Fr. Michael Della Penna, ofm*  and Francisca Burg-Feret*

This paper begins with a case study describing the perspective of a Catholic nurse who experienced moral distress while observing the tragic death of a newborn infant named Baby Mary. The purpose of this paper is to raise awareness and educate readers about the concept of  moral distress and promote a greater understanding of the lived experience of Catholic health care providers who undergo this trauma. It also provides an analysis and some recommendations for practice that can help health care professionals make good ethical choices in difficult situations based on their faith.
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Entrenching a ‘duty to do wrong’ in medicine

Canadian government funds project to suppress freedom of conscience and religion

 Sean Murphy*

A 25 year old woman who went to an Ottawa walk-in clinic for a birth control prescription was told that the physician offered only Natural Family Planning and did not prescribe or refer for contraceptives or related services. She was given a letter explaining that his practice reflected his “medical judgment” and “professional ethical concerns and religious values.” She obtained her prescription at another clinic about two minutes away and posted the physician’s letter on Facebook. The resulting crusade against the physician and two like-minded colleagues spilled into mainstream media and earned a blog posting by Professor Carolyn McLeod on Impact Ethics.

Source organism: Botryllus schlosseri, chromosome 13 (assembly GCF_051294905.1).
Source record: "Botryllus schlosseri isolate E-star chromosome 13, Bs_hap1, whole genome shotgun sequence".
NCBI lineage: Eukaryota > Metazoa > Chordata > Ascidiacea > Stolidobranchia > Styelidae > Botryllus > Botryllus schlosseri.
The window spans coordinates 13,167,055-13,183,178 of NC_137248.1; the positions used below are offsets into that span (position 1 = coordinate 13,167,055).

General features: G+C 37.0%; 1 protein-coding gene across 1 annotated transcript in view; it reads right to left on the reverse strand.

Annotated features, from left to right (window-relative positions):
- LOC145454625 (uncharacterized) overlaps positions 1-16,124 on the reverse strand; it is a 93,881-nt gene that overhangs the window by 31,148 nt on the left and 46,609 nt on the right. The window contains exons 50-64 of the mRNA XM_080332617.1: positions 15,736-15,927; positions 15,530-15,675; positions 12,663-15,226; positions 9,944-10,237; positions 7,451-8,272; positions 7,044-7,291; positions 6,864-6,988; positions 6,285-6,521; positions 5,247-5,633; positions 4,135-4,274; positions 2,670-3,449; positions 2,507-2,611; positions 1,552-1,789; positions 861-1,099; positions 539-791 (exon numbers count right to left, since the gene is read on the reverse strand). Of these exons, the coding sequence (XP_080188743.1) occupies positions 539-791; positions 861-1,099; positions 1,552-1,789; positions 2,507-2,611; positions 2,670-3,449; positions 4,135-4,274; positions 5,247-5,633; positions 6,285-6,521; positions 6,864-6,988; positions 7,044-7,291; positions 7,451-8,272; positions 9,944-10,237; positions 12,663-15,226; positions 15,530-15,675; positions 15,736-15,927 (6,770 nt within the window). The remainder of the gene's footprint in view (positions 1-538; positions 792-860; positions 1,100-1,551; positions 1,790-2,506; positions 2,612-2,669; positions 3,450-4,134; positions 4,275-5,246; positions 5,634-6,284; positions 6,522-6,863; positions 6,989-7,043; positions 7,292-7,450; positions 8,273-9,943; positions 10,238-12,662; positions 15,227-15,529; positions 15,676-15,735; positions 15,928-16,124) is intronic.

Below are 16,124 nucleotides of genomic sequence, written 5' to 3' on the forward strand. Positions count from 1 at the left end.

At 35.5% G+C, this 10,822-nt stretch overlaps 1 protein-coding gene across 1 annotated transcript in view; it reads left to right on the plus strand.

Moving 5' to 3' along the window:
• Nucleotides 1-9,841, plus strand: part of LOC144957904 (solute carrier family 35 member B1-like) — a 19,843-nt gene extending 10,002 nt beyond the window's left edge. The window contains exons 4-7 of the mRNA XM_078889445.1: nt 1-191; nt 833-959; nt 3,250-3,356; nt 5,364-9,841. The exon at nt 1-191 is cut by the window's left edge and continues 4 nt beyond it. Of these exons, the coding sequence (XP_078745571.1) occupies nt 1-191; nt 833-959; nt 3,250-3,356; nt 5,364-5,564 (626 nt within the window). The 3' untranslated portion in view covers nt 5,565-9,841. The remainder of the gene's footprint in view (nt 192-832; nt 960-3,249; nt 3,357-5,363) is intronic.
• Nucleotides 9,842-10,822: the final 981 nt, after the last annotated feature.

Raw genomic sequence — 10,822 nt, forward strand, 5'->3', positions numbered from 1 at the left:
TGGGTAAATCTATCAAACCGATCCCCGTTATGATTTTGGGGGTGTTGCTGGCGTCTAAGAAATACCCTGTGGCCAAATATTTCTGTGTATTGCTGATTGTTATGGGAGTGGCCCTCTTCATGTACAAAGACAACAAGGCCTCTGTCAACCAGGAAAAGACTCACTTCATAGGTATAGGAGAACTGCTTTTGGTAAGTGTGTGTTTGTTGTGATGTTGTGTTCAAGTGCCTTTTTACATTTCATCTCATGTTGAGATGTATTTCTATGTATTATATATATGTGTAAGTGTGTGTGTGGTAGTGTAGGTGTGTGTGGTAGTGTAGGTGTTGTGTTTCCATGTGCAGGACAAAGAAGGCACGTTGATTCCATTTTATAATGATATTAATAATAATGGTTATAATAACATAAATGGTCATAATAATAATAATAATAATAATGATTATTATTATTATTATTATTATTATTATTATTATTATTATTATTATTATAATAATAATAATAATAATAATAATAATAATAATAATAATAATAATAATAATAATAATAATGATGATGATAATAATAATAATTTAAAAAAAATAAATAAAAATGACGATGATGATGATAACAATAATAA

Professor McLeod objects to the physicians’ practice for three reasons. First: it implies – falsely, in her view – that there are medical reasons to prefer natural family planning to manufactured contraceptives. Second, she claims that refusing to refer for contraceptives and abortions violates a purported “right” of access to legal services. Third, she insists that the physician should have met the patient to explain himself, and then helped her to obtain contraception elsewhere by referral. Along the way, she criticizes Dr. Jeff Blackmer of the Canadian Medical Association (CMA) for failing to denounce the idea that valid medical judgement could provide reasons to refuse to prescribe contraceptives. . .
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Pennsylvania legislator abandons plan to amend state constitution

State Representative Gordon Denlinger has suspended work on a bill to amend the state constitution to ensure freedom of conscience for citizens who refuse to provide services for reasons of conscience or religion.  He explained that he encountered difficulty in drafting the amendment so as to avoid providing a legal pretext for unjust discrimination.  [insurancenewsnet.com]